FLC still suffering from building conditions


Hilario Rodriguez sits in the middle of the stage on February 11, 2020. The auditorium, long-troubled by a leaking roof and and flaking paint and plaster, is still in need of work and is still in use.

Hannah Biaggi

On Wednesday February 5th, a note was made on the wall in the Orchestra/Vocals room on the 4th floor.

Since the start of the 2019-2020 school year, at least 7 schools have closed down in the Philadelphia School District due to the hazardous building conditions. If the SDP has been doing its best to repair the issues in the buildings, then why were the building conditions at Franklin Learning Center High School getting worse?

Ben Franklin, SLA, Pierce, McClure, Clara Barton, Sullivan, and Franklin Learning Center are all schools that have been closed down at some point during the 2019-2020 school year due to cases of asbestos found inside the school. All of these schools have reopened but their communities are left wondering if the schools are safe to enter.

Honey Polis-Bodine, a Medical Assisting teacher at Franklin Learning Center approached the School District of Philadelphia’s Board of Education at their meeting on January 30.

“In the month of July 1976, a mysterious epidemic occurred in the Bellevue Stratford. More than a hundred legionaries became sick attending a conference. It’s an old hotel, old building. More than 24 people died. The bacteria live in the ventilation of large buildings–old buildings in particular–and it can be prevented by proper maintenance of the air ducts. FLC is not the Bellevue, but we are an old building. We could be The Bellevue.”

Polis-Bodine’s fears aren’t just hypothetical. She presented the board with data she had been collecting about the teachers at FLC. 29% of teachers reported onset of asthma and 33% reported getting allergies. 

FLC Special Education teacher Kelsey Dietrich also registered to speak to the Board of Education at their January meeting. 

“We’ve been told there are 60 years worth of dust in our ventilation system,”  said FLC teacher Kelsey Dietrick. “Really that means those vents haven’t been cleaned since they were installed. I go home with a sore throat. I sit in my building and get random hives on my face, from what I assume must be dust.”

On February 5th 2020, bubbling plaster lies on a paint-stripped wall in the fourth floor music room due to water damage.

Jerry Jordan, the President of the Philadelphia Federation of Teachers, visited Franklin Learning Center before it was closed down to inspect various teacher-reported issues within the school building. He made it clear that there were obvious problems that needed to be addressed immediately.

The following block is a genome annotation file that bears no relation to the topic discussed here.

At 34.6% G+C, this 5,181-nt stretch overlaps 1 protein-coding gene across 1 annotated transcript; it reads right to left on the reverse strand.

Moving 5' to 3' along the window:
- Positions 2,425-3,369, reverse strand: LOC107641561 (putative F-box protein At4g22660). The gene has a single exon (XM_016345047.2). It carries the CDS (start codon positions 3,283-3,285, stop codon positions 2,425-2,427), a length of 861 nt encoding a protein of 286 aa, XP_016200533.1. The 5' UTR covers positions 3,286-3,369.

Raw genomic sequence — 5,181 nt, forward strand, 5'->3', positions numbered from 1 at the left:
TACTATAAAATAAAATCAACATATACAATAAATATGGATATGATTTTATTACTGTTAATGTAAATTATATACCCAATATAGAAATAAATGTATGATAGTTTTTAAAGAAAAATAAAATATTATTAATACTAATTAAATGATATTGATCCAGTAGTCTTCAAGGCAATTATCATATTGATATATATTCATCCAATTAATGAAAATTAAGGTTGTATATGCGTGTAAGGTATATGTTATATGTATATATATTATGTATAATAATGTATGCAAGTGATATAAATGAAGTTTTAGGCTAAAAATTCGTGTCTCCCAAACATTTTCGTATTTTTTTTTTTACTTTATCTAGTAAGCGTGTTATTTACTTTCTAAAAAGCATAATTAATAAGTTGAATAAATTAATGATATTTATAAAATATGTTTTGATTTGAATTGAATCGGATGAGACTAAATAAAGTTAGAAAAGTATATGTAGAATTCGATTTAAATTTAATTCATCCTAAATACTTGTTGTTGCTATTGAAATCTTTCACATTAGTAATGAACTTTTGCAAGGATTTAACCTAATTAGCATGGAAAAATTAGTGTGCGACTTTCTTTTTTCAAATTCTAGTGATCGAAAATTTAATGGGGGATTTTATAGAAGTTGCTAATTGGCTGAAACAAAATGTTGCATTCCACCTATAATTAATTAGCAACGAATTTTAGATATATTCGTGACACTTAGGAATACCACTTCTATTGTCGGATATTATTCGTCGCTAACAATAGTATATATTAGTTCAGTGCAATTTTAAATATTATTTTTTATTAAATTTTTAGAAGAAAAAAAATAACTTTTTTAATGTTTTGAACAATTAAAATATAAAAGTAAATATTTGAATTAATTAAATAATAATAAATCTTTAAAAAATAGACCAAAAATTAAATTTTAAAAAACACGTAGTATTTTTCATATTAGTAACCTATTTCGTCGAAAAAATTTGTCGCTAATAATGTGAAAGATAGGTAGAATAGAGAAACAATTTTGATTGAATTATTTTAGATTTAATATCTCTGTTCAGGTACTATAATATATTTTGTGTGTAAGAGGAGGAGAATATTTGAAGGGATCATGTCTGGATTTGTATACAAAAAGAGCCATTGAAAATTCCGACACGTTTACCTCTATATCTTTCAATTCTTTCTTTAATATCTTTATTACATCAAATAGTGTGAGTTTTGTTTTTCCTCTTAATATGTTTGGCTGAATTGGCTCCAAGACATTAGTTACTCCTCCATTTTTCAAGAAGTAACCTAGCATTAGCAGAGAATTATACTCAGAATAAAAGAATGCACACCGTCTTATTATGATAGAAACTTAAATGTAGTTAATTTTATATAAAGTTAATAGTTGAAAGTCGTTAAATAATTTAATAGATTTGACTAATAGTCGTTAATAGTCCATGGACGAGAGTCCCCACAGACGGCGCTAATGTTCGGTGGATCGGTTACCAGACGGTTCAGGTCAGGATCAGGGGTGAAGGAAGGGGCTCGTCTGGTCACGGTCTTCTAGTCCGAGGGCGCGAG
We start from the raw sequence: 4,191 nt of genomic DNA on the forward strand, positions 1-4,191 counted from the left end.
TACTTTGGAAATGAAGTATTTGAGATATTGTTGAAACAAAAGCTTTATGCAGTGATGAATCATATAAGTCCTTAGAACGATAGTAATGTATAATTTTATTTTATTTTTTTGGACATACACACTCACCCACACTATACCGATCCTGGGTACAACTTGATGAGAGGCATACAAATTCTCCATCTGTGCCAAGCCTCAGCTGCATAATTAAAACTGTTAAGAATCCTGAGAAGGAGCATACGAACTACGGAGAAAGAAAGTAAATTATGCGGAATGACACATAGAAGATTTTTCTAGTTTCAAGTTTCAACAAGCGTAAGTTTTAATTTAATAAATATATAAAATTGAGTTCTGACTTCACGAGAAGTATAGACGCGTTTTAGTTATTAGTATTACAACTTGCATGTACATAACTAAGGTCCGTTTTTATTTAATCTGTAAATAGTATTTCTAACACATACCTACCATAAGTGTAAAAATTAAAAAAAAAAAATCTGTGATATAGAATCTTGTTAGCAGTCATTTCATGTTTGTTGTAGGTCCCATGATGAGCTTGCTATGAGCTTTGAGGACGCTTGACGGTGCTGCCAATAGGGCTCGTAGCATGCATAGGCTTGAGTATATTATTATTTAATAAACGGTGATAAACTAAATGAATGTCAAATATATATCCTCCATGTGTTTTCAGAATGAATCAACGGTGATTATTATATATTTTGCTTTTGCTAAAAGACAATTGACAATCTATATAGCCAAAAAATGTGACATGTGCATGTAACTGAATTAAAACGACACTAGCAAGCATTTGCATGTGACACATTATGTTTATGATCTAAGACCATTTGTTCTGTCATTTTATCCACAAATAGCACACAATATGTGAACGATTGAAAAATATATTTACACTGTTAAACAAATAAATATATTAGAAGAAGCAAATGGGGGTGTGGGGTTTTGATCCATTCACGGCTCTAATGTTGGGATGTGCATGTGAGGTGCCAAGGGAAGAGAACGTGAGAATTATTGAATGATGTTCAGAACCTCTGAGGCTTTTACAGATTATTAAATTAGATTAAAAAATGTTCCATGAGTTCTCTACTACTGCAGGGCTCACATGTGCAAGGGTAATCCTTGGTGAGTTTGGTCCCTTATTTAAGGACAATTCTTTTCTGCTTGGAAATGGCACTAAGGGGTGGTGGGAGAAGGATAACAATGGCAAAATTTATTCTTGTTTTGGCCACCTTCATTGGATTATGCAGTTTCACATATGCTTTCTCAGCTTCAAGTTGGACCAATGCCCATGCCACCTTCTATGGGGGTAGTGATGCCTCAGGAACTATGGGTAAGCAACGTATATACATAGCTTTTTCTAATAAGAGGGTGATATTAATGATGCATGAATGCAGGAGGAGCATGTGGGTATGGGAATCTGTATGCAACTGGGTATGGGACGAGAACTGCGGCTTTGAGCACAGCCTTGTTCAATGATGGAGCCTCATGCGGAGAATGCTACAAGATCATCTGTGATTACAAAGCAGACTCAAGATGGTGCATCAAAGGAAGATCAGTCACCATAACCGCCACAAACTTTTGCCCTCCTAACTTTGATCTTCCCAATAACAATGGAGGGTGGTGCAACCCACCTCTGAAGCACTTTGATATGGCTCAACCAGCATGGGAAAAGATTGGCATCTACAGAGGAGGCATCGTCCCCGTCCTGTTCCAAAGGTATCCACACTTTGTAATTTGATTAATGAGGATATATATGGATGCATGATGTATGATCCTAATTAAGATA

These issues range from small things such as lights not being able to work in certain classrooms, to major ones such as water damage due to holes in the ceilings throughout the school. 

“We need to deal with the small problems before they become large,” said Jordan, 

On December 17th, district officials made the decision to close Franklin Learning Center after the discovery of asbestos in one of FLC’s two ventilation shafts.

 The list of work to be done over winter break originally only included asbestos abatement but FLC teachers delivered a letter to 440 demanding that other building hazards be addressed before opening the school again. 

One of the teachers’ demands were to “Fully test the ventilation debris being blown into classrooms by the heating system, and publish the reports to staff and families at least 24 hours before the reopening of the building.” 

When it became clear that the district would not meet this demand, FLC parents organized a rally before the start of the school day on January 2nd. The rally received some press attention but the pleas that the school wasn’t safe anymore weren’t heard and the district did not adjust the school reopening schedule or provide any more evidence that the building was safe to re-enter. 

Students and staff were told to go to class and the school day proceeded as usual.

Other communities tried different tactics in the face of similar circumstances. Like Elkin, where a similar rally was held but where teachers decided not to enter the building without proof of its safety. 

Members of affected schools from around the city have not had all of their questions answered by the School District and so many of them rallied outside of the 440 building on January 30th before the Board of Education meeting.

Inside the meeting, Superintendent William Hite repeated that one reason why things weren’t getting done is the lack of manpower. However, the Board of Education voted to accept contracts for multiple companies to come and finish the work needed to be done in the school buildings such as Franklin Learning Center.

Franklin Learning Center is just one of the many schools in the district that need better resources to fix their building. Now it’s up to the school district to invest in their students’ future and fix these issues. 

However, it’s unclear whether the additional funds that the district is hoping for will be spent to address the fears of the communities. 

“We have health issues,” said Honey Polis-Bodine. “We need your help. Please, please do air quality testing.”